THE TRUTH ABOUT CONFESSIONS

  
Wise men have said that “confession of sins is good for the soul.” In a religious or family setting, this is certainly true. However, in the world of criminal justice, offering confessions or admissions of guilt to an investigator can have lifelong consequences.

Historically, in Georgia, a confession has been regarded as a voluntary admission of guilt of every essential element of a crime involved, without including any legal excuse or justification. In order to be admissible in court, the confession must have been made voluntarily, without being induced by another with the slightest hope of benefit or remotest fear of injury.

In practice, confessions are usually made after a defendant has been arrested. The investigating officer will sometimes want to obtain a statement from the defendant about the alleged crime. The proper procedure is for the officer to inform the defendant of his or her Miranda rights before questioning the defendant. The defendant must legally waive his rights, including the right to have an attorney present, before making a statement.

As you can imagine, over the years there have been much litigation in the area of confessions. The main issue usually surrounds whether the defendant truly understood his or her rights and/or validly waived them.

But, I want to share some real life, practical considerations in this important area of criminal law. First, law enforcement officers are permitted to approach a defendant in custody and request a statement. This is perfectly fine and good officers will often do this. Oftentimes, a solidly obtained confession will solve a criminal case, but also seal the fate of a defendant. Case closed.

I have learned over the years to take the issue of police interviews on a case by case basis. Based on my experience, I generally advise clients not to speak with anyone about their case. This can include family members, friends, and especially law enforcement. A suspect should never make a statement without his or her lawyer present. The right to have a lawyer present during a police interview is an important Constitutional right that must always be asserted if an interview takes place.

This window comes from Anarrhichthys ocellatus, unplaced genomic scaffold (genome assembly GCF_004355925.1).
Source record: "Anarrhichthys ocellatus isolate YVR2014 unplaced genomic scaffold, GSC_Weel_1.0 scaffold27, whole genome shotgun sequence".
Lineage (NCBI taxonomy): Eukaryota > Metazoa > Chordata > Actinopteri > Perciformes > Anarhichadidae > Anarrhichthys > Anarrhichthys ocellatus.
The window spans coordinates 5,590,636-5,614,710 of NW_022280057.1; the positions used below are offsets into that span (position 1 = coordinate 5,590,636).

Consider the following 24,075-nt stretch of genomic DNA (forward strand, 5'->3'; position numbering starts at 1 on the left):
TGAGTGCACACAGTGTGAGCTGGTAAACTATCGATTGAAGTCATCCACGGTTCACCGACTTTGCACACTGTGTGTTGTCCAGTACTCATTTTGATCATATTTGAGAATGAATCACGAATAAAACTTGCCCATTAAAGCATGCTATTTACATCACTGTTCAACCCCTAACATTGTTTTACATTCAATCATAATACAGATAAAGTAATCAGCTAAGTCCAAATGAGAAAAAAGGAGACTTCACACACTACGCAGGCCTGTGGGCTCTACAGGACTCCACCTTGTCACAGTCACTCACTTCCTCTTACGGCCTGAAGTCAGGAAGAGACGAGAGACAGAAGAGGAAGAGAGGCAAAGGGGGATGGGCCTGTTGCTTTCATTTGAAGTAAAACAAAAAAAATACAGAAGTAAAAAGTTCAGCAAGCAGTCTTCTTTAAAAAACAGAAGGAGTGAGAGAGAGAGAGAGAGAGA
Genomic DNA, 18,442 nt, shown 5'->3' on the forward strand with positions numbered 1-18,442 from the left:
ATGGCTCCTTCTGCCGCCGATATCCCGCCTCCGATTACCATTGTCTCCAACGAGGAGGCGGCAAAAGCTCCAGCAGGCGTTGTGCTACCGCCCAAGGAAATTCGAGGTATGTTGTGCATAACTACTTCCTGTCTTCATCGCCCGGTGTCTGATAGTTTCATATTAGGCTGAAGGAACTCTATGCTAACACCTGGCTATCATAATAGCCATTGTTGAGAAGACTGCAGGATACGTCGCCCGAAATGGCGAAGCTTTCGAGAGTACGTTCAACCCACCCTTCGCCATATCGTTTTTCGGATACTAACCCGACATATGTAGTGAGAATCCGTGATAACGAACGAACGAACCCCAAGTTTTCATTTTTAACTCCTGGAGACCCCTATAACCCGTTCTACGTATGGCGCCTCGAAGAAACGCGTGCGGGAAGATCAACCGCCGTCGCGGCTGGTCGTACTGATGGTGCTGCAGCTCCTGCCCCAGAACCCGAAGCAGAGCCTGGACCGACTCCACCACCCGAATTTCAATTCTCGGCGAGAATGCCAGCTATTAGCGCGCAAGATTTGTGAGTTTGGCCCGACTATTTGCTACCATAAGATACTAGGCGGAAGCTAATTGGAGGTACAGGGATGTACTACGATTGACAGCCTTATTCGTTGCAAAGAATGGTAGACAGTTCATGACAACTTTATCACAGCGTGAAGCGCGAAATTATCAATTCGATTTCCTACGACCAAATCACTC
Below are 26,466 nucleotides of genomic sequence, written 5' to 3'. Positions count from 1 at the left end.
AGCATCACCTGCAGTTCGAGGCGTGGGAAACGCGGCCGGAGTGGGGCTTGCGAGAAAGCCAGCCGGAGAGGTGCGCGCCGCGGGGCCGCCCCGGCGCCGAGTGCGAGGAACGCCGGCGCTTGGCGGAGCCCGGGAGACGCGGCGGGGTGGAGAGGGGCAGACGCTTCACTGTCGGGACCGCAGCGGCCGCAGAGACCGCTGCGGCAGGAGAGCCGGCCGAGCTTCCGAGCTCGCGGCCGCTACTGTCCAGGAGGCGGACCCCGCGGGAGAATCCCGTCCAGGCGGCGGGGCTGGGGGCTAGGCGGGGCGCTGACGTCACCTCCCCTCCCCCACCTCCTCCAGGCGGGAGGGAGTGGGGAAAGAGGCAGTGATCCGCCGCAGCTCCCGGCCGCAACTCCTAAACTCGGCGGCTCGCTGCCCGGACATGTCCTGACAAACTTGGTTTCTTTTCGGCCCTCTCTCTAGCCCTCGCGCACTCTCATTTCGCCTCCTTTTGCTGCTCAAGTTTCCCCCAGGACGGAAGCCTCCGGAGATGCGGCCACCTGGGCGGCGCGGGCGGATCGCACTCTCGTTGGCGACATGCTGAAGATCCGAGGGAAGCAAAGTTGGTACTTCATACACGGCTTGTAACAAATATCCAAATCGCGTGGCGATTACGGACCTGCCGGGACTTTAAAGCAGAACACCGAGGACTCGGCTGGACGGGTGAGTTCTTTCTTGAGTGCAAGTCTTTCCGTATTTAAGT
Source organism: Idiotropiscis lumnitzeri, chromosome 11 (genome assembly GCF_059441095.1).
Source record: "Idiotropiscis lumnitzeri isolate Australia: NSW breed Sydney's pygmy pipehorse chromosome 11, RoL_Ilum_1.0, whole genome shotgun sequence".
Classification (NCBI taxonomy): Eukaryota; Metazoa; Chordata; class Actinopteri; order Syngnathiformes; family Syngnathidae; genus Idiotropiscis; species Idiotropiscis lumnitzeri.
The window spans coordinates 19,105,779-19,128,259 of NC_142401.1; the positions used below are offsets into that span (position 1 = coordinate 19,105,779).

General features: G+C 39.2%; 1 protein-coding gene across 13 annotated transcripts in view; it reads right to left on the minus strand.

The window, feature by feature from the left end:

Defendants being questioned without counsel in the room can make some very simple mistakes just by the way that they use words in response to a question. But, these simple mistakes, sometimes made by people with limited education, can often assist a prosecutor in sending them off to the state prison.

While some lawyers would never allow their clients to speak to law enforcement, I have developed a different view. On somewhat rare occasions, it is in the best interest of a defendant to speak with law enforcement about their case. This, of course, must always take place with the attorney present, question guidelines firmly understood, and a very deep level of trust between the officer and the defense attorney. There must also be a reasonable expectation of the possible benefit of such a meeting.

Admittedly, this is a risky move. That is why rarely takes place. However, tactics and strategy sometimes lead a lawyer to make decisions that involve a higher level of risk. Again, the overriding concern is the level of trust between the attorney and the officer and what can be gained from the interview.

Confessions, admissions, and cooperation with law enforcement are part of everyday life in the world of criminal justice. The main point to remember is that your lawyer must be involved in every aspect of a criminal case. This is particularly true when dealing with the treacherous territory of custodial statements to police.